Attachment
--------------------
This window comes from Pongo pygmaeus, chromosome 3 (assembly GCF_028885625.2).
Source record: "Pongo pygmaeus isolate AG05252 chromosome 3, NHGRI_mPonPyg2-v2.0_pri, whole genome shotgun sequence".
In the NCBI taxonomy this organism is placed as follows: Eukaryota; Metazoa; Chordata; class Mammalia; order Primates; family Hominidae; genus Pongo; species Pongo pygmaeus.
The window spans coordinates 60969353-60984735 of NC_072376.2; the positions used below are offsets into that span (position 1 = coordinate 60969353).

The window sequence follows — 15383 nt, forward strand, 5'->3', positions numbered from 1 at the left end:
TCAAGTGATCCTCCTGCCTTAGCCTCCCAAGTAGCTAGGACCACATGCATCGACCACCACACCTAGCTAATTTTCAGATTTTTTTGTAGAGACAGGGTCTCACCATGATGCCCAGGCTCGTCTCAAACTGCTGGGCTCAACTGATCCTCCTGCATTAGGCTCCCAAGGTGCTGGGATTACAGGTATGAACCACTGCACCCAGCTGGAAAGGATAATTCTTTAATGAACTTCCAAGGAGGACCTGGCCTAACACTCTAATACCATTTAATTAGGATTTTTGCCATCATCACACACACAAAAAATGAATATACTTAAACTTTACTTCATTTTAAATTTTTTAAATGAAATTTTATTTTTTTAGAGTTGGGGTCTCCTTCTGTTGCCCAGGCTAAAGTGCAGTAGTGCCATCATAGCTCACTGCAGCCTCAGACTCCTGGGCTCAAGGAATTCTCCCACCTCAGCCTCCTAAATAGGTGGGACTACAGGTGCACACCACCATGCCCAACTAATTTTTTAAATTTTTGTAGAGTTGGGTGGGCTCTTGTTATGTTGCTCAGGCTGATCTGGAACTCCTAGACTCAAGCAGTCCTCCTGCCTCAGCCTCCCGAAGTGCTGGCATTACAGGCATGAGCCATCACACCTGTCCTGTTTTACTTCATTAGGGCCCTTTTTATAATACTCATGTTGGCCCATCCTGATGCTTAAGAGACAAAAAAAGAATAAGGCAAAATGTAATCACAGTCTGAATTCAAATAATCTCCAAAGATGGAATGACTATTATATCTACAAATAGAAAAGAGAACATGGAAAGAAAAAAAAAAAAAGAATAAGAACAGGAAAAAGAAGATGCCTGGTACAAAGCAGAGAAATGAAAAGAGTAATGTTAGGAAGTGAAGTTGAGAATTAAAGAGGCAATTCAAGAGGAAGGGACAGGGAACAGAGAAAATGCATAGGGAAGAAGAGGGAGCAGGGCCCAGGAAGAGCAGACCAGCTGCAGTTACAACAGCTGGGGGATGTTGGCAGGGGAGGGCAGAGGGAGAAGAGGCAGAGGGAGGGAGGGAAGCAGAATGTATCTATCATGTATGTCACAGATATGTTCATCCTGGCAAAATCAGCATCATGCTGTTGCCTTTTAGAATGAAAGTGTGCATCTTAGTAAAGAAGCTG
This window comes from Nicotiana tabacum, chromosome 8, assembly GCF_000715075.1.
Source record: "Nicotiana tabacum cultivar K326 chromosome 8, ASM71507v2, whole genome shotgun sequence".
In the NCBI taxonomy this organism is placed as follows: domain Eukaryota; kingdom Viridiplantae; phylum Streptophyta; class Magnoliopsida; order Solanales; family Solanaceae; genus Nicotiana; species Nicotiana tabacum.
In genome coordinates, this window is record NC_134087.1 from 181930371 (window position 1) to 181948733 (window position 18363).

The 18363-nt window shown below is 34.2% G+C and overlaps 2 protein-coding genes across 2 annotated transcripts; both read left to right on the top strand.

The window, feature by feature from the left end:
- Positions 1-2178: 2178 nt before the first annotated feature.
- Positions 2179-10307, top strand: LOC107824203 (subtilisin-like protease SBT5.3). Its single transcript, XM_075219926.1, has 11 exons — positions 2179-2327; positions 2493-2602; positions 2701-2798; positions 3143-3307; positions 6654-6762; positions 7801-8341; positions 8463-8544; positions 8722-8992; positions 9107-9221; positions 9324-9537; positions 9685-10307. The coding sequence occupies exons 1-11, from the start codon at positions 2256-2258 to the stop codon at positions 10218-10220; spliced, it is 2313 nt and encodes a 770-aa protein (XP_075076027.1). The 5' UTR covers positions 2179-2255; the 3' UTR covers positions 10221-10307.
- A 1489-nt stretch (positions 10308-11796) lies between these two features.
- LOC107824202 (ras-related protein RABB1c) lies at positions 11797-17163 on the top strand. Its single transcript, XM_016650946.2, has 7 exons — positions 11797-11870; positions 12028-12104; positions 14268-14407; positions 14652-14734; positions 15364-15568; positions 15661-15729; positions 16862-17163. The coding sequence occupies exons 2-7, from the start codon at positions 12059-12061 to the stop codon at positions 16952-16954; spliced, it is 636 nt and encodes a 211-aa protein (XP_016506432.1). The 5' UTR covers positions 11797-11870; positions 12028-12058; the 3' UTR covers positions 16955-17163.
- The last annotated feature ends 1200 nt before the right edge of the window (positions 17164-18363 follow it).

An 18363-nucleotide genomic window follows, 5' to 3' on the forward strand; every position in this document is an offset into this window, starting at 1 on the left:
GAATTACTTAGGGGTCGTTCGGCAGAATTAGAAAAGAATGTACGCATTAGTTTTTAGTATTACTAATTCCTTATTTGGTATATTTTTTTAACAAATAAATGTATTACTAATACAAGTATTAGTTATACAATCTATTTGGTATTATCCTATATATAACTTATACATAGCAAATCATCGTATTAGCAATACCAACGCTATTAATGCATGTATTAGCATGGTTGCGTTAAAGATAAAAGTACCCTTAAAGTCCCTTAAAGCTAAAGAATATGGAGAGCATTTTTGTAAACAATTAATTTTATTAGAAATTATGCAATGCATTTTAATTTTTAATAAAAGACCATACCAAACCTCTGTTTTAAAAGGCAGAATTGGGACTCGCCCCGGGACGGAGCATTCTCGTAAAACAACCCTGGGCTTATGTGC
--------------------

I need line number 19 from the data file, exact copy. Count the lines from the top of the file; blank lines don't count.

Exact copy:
GAATTACTTAGGGGTCGTTCGGCAGAATTAGAAAAGAATGTACGCATTAGTTTTTAGTATTACTAATTCCTTATTTGGTATATTTTTTTAACAAATAAATGTATTACTAATACAAGTATTAGTTATACAATCTATTTGGTATTATCCTATATATAACTTATACATAGCAAATCATCGTATTAGCAATACCAACGCTATTAATGCATGTATTAGCATGGTTGCGTTAAAGATAAAAGTACCCTTAAAGTCCCTTAAAGCTAAAGAATATGGAGAGCATTTTTGTAAACAATTAATTTTATTAGAAATTATGCAATGCATTTTAATTTTTAATAAAAGACCATACCAAACCTCTGTTTTAAAAGGCAGAATTGGGACTCGCCCCGGGACGGAGCATTCTCGTAAAACAACCCTGGGCTTATGTGC